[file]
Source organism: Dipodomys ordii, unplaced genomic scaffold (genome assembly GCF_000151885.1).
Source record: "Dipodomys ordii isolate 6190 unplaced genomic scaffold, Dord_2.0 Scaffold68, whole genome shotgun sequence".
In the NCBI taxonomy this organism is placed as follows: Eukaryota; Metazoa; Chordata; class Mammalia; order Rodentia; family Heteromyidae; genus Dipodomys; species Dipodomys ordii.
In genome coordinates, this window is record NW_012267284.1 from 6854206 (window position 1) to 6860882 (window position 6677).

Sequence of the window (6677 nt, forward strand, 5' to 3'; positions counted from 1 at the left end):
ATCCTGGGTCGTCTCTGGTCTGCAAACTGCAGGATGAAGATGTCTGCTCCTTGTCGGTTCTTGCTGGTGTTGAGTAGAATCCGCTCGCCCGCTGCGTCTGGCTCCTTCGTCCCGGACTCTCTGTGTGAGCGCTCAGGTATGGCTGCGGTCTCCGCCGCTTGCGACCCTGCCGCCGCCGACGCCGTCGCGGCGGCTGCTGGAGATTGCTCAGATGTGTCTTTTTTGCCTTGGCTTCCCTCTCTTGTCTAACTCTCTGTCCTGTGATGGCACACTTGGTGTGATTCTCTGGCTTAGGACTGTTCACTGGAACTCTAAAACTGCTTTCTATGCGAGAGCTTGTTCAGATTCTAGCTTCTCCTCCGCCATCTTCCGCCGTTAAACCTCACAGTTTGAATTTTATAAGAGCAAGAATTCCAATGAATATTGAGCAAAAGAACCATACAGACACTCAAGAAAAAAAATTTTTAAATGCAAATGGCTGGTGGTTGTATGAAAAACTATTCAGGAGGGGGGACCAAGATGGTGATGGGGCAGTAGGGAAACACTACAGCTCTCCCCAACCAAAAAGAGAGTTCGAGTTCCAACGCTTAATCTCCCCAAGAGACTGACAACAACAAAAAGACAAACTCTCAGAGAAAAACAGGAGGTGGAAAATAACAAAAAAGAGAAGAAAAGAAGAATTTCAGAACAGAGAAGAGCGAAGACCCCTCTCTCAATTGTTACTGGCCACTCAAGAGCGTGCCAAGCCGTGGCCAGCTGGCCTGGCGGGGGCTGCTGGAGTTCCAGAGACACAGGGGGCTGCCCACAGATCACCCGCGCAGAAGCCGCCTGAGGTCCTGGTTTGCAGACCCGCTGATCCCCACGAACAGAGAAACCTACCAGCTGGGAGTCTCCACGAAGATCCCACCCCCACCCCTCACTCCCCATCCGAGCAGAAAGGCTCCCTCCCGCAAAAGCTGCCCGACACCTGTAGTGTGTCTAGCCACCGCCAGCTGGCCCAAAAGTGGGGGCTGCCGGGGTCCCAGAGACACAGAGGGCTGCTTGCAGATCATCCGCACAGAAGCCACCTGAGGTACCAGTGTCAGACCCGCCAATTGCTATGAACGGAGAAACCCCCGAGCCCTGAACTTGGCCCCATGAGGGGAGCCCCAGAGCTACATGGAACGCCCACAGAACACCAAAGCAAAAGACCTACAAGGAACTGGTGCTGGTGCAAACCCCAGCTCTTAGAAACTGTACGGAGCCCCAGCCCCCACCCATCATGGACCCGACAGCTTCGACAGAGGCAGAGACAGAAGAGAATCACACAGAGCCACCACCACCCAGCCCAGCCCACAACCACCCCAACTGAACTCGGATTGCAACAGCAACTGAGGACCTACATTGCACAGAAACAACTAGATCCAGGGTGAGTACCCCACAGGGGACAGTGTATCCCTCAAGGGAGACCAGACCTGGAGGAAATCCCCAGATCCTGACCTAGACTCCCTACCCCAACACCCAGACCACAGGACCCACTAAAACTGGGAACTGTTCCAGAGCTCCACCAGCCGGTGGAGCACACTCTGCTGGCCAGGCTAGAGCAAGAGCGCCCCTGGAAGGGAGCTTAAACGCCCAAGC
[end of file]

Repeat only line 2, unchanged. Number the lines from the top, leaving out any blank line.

Source record: "Dipodomys ordii isolate 6190 unplaced genomic scaffold, Dord_2.0 Scaffold68, whole genome shotgun sequence".